One of the most recent developments in the development of law has been the application of memetics to law. Memetics provides a model for the cultural transmission of information using a genetic metaphor related to gene movement and alteration. As Simon Deakin notes, memetics assumes that “patterns of cultural evolution are closely analogous to those that occur in the natural world as a result of the interaction between genes, organisms, and environments.”  Deakin provides a theory of legal memetics based on three theses. First, this change in law can be cumulative, and successive changes can lead to “complex and multifunctional legal institutions.” Second, that legal systems are adaptable, although they are not optimized to become more efficient. They are limited by history without tending towards an optimal state. Third, he argues that legal concepts act as genes, encode information about society and the world, and are transmitted in a manner analogous to genetic inheritance.  According to legal memetics, legal forms, such as biological adaptation, often survive their original purposes and can then be adopted in different contexts. This can lead to a “lock-in”, a form of path dependency where a particular legal innovation has a long-term impact by increasing the cost of switching to a different legal model.  Similarly, biological adaptation often involves the reuse of earlier adaptations that may limit possible future pathways.  Such phenomena are very common in legal systems and suggest that legal terms contain information about the previous environments that shaped them.
The legal and economic movement has been treated by some scholars as a continuation of earlier theories of legal evolution.  Legal and economic theorists developed in the mid-20th century attempt to apply methods of economic analysis to law.  Elliott argues that the Law and Economics movement claims to have solved the mystery of why some legal rules survive and develop, while others are rejected by classical economics. For example, Clark used “cost reduction” to explain the power behind the legal development of the law.  Among the early influential jurists and economists who adopted this approach were Richard Posner, Paul Rubin, and George L. Priester.  Other factors that influence the memetic success of a legal concept are its institutional authority, such as: appeal in several precedents; adaptability; and its ease of memorization and replication.  For example, Erika Chamberlain suggests that the neighbor principle in Donoghue vs. Stevenson as a self-propagating meme may have been successful in part because of the memorable facts of the case, Lord Atkin`s rhetorical means, and narrative structure.  The prevailing view in England before the 19th century was that the law was based on ancient customs that had been refined over the centuries for practical reasons. This view began to change with the influence of the German historical school and social evolutionists such as Auguste Comte.  A clear indication of a change can be found in the legal entry of the eighth edition of the Encyclopædia Britannica, written by J.F.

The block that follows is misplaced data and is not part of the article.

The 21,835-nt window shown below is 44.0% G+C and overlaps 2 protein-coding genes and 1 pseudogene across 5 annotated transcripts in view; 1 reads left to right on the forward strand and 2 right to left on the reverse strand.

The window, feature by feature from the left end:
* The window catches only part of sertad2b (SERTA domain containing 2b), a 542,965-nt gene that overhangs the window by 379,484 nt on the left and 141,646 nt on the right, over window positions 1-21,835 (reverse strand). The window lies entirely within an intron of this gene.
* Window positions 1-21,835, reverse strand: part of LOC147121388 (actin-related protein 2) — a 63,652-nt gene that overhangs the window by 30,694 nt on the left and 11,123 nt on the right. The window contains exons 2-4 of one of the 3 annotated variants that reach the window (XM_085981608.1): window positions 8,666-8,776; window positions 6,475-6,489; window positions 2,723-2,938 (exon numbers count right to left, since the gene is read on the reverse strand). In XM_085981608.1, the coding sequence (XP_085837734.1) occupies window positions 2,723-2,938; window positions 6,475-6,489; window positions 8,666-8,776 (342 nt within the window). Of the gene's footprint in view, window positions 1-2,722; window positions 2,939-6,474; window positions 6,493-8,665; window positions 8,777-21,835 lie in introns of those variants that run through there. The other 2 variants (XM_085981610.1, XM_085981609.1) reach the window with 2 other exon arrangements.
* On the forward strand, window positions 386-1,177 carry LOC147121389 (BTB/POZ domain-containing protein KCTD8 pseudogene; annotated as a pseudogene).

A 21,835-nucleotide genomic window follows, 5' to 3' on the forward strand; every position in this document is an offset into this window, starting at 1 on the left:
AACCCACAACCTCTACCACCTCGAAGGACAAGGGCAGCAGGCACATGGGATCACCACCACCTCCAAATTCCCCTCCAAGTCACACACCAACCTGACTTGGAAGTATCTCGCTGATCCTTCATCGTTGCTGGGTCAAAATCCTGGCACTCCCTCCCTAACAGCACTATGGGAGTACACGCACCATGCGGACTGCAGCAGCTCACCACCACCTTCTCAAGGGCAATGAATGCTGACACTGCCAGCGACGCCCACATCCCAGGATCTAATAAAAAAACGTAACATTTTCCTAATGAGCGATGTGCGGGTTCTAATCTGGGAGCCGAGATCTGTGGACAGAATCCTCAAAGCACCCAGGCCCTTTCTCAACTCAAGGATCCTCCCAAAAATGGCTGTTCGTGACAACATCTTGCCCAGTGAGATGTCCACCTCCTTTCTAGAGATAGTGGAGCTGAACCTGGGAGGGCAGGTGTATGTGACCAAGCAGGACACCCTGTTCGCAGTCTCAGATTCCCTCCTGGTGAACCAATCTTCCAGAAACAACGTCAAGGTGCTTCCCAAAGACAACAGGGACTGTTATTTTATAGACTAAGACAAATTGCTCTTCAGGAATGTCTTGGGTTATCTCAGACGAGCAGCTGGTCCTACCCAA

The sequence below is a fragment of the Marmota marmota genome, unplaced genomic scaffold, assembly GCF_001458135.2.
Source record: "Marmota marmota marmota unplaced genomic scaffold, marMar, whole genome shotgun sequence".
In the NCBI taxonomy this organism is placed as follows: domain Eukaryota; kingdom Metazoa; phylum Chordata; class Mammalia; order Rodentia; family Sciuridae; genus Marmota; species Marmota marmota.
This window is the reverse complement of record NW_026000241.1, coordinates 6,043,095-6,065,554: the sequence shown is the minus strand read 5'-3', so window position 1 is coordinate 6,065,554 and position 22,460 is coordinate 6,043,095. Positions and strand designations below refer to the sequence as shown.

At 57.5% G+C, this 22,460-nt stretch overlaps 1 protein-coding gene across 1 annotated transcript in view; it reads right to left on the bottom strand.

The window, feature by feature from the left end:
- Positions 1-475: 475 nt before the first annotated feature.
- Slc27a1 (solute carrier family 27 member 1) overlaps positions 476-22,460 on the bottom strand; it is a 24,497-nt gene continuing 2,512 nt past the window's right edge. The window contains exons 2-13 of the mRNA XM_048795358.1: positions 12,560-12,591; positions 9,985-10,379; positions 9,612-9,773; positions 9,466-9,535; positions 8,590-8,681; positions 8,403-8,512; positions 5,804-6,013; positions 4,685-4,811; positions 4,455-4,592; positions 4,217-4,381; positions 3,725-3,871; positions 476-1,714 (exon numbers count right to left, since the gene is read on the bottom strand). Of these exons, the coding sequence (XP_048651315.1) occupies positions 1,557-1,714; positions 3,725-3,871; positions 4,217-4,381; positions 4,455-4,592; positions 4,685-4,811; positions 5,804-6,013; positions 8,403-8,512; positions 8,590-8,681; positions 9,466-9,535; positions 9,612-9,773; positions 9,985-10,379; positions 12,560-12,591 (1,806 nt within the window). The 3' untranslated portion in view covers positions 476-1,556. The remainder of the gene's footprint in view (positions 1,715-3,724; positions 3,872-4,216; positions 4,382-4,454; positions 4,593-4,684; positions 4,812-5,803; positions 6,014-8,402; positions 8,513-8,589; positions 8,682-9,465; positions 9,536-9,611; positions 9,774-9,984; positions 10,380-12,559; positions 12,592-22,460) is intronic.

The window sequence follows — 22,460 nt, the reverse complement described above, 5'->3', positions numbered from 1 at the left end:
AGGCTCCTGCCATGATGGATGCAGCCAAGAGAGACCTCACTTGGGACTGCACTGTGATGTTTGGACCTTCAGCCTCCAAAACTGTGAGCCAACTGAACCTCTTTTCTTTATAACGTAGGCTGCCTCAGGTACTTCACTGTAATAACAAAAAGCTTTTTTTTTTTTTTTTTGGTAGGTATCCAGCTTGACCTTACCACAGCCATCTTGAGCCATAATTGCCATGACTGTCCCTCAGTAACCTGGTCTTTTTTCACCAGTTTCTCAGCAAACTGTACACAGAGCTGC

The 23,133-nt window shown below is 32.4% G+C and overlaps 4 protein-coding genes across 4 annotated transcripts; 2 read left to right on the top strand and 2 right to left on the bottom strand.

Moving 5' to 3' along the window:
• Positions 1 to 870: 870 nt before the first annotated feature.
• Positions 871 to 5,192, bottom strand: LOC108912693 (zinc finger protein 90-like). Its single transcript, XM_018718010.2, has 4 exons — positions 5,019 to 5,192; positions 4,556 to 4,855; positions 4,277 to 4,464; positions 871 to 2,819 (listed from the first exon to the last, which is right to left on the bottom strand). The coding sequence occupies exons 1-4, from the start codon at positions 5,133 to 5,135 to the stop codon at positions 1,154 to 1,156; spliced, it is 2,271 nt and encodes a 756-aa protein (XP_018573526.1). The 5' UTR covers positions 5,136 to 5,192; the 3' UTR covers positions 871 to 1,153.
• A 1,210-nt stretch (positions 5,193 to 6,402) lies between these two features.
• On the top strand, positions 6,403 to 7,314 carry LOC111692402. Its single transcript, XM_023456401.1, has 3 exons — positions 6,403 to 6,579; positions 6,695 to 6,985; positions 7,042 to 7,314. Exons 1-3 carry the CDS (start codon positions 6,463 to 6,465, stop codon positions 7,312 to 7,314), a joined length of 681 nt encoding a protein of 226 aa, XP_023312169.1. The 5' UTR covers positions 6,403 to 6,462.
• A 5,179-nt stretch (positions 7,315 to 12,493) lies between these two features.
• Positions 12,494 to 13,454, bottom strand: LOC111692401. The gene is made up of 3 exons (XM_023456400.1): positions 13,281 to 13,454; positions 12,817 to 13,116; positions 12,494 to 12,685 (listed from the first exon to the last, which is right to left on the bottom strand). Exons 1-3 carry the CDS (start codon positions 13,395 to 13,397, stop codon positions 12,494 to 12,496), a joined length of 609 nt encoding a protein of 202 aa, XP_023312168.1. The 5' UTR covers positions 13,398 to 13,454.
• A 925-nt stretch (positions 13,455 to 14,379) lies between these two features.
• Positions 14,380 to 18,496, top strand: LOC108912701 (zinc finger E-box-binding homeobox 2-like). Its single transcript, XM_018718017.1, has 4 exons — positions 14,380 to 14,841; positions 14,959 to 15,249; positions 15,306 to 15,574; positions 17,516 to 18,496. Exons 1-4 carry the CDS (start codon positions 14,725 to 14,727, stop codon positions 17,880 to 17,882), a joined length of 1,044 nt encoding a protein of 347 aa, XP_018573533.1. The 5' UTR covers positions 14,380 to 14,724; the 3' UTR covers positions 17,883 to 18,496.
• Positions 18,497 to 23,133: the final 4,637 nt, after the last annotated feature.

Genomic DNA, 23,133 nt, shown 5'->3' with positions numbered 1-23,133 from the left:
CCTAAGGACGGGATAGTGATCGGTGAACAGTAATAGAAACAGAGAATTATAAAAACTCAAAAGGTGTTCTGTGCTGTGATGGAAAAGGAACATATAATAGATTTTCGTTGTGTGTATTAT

McLennan under the influence of Savigny, Montesquieu, Smith and Comte. He declares: “The fullness of the idea of law has not been attained by the whole of a system of laws that is now administered; but in the progress of civilization, the tendency everywhere goes to its realization.  The culmination of legal development during this period was the publication of Maine`s “ancient law,” which proposed an evolutionary theory of law. Maine has argued that corporations have naturally moved from “status-based” laws to an independent contract theory, memorably summarized in the line “from one status to another.”  This chapter develops a working definition of law and the legal system that is used throughout the book. The law is the set of rules and regulations applied by the government. However, formal law is only one part of a broader legal system that encompasses the structures, substance, and culture that breathe life into the law in books. Together, the law and the legal system function both as a method of social control and as a means of resolving disputes. The last part of the chapter places the U.S. legal system in the broader realm of civil law and common law systems around the world. Teubner developed this process more precisely and analogous to legal systems with biological cells.